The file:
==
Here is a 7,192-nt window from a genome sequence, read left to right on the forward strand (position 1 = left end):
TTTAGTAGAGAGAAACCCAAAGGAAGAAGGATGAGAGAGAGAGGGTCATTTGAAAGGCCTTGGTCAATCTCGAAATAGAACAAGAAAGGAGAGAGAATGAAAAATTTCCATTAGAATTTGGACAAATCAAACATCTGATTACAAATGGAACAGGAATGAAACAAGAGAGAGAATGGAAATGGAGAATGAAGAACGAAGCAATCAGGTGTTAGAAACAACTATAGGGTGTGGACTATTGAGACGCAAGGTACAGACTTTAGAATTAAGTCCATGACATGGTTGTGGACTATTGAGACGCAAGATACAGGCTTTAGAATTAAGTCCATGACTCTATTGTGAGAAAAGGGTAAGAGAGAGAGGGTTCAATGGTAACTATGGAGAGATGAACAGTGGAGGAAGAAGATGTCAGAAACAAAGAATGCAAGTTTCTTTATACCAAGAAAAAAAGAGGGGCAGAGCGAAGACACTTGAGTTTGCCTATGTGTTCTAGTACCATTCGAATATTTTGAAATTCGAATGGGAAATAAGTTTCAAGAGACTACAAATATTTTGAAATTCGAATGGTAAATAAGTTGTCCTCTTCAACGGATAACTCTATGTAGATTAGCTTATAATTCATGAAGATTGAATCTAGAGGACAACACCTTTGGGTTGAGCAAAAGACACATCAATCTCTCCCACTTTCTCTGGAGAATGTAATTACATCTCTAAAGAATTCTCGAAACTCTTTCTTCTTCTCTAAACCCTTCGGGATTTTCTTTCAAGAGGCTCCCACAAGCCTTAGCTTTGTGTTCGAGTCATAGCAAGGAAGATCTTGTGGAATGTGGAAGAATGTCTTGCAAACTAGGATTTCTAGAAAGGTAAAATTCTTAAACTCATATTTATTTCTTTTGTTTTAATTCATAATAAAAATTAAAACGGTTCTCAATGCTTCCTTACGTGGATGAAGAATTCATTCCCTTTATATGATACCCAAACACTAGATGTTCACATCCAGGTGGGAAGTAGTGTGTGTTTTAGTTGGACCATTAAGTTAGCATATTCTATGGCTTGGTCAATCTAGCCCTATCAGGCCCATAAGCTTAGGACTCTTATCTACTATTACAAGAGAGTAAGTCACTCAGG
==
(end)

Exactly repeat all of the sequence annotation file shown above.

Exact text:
Here is a 7,192-nt window from a genome sequence, read left to right on the forward strand (position 1 = left end):
TTTAGTAGAGAGAAACCCAAAGGAAGAAGGATGAGAGAGAGAGGGTCATTTGAAAGGCCTTGGTCAATCTCGAAATAGAACAAGAAAGGAGAGAGAATGAAAAATTTCCATTAGAATTTGGACAAATCAAACATCTGATTACAAATGGAACAGGAATGAAACAAGAGAGAGAATGGAAATGGAGAATGAAGAACGAAGCAATCAGGTGTTAGAAACAACTATAGGGTGTGGACTATTGAGACGCAAGGTACAGACTTTAGAATTAAGTCCATGACATGGTTGTGGACTATTGAGACGCAAGATACAGGCTTTAGAATTAAGTCCATGACTCTATTGTGAGAAAAGGGTAAGAGAGAGAGGGTTCAATGGTAACTATGGAGAGATGAACAGTGGAGGAAGAAGATGTCAGAAACAAAGAATGCAAGTTTCTTTATACCAAGAAAAAAAGAGGGGCAGAGCGAAGACACTTGAGTTTGCCTATGTGTTCTAGTACCATTCGAATATTTTGAAATTCGAATGGGAAATAAGTTTCAAGAGACTACAAATATTTTGAAATTCGAATGGTAAATAAGTTGTCCTCTTCAACGGATAACTCTATGTAGATTAGCTTATAATTCATGAAGATTGAATCTAGAGGACAACACCTTTGGGTTGAGCAAAAGACACATCAATCTCTCCCACTTTCTCTGGAGAATGTAATTACATCTCTAAAGAATTCTCGAAACTCTTTCTTCTTCTCTAAACCCTTCGGGATTTTCTTTCAAGAGGCTCCCACAAGCCTTAGCTTTGTGTTCGAGTCATAGCAAGGAAGATCTTGTGGAATGTGGAAGAATGTCTTGCAAACTAGGATTTCTAGAAAGGTAAAATTCTTAAACTCATATTTATTTCTTTTGTTTTAATTCATAATAAAAATTAAAACGGTTCTCAATGCTTCCTTACGTGGATGAAGAATTCATTCCCTTTATATGATACCCAAACACTAGATGTTCACATCCAGGTGGGAAGTAGTGTGTGTTTTAGTTGGACCATTAAGTTAGCATATTCTATGGCTTGGTCAATCTAGCCCTATCAGGCCCATAAGCTTAGGACTCTTATCTACTATTACAAGAGAGTAAGTCACTCAGG